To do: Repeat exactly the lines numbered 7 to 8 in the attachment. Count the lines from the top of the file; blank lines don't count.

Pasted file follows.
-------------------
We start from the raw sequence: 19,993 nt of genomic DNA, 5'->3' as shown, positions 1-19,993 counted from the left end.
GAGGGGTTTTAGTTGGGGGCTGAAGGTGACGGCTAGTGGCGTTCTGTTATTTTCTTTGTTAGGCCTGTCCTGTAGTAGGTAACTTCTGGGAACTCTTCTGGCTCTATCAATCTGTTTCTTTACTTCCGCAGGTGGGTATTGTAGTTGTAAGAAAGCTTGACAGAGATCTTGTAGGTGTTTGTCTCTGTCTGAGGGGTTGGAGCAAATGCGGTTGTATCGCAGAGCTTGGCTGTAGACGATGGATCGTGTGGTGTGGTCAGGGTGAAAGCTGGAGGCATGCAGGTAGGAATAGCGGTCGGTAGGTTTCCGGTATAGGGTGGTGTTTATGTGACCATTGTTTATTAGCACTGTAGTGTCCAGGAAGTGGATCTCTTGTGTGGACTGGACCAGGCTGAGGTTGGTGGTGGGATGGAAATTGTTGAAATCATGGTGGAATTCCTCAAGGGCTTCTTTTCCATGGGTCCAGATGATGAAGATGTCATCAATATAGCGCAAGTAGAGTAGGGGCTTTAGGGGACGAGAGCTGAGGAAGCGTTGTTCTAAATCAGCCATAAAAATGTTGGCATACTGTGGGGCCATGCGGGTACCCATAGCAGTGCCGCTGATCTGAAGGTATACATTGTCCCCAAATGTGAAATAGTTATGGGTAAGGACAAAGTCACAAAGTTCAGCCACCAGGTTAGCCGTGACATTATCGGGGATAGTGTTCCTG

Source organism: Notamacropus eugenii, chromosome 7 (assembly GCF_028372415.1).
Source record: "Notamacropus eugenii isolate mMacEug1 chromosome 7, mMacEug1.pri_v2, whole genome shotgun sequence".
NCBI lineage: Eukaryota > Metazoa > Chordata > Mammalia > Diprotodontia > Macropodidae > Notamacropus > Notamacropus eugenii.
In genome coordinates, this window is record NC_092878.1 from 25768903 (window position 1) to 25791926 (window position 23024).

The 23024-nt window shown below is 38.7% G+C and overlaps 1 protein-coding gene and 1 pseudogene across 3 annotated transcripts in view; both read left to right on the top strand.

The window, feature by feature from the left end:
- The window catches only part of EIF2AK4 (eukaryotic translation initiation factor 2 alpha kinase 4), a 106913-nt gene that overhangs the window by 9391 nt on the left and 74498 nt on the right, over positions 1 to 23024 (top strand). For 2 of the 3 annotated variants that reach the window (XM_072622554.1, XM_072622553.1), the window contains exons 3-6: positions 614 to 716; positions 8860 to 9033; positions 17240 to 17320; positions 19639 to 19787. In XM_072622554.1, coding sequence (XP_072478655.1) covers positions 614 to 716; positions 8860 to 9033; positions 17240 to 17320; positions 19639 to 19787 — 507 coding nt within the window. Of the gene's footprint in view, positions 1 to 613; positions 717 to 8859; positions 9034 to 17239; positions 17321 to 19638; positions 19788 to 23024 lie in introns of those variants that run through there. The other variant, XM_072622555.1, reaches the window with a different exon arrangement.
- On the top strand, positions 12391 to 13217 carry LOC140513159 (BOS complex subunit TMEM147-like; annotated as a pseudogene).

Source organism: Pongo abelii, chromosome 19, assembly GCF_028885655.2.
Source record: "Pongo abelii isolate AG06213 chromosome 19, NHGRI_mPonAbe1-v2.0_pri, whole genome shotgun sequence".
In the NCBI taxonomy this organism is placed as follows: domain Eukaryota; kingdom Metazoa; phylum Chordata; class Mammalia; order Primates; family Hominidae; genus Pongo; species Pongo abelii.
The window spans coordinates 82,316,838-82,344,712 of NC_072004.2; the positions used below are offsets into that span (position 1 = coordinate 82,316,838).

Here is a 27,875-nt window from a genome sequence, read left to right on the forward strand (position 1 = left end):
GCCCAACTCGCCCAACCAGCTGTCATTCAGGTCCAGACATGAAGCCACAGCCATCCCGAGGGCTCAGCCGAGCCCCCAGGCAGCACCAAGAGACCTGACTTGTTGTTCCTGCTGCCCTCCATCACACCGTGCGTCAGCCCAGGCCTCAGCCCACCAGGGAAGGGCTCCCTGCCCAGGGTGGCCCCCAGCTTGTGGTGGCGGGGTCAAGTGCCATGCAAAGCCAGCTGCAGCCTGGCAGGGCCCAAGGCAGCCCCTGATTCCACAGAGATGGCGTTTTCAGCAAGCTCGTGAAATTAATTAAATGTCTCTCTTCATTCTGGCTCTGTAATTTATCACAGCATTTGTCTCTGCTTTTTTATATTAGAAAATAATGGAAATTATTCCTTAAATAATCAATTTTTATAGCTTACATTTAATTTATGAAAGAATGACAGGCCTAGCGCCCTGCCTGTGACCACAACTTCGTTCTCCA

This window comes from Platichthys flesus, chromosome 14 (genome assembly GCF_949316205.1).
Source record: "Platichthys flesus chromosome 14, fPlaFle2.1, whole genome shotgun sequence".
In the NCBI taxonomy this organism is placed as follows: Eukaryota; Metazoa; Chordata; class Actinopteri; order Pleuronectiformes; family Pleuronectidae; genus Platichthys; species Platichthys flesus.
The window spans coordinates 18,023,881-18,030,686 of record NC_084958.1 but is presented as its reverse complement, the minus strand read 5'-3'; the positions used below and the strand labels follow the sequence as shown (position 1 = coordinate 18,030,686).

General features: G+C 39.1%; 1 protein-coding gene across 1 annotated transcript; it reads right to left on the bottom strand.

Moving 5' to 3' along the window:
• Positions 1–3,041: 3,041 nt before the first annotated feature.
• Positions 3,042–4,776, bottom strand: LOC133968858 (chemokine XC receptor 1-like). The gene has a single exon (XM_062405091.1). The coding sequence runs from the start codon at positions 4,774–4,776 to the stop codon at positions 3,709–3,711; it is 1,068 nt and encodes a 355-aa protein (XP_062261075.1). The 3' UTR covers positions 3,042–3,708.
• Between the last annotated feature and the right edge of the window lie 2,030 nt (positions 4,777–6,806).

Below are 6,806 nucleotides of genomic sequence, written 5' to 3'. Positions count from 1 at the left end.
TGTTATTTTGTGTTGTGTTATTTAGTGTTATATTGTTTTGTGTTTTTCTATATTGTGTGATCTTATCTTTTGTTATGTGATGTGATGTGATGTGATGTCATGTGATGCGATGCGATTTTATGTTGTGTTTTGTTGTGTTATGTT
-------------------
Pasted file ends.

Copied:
The 23024-nt window shown below is 38.7% G+C and overlaps 1 protein-coding gene and 1 pseudogene across 3 annotated transcripts in view; both read left to right on the top strand.

The window, feature by feature from the left end: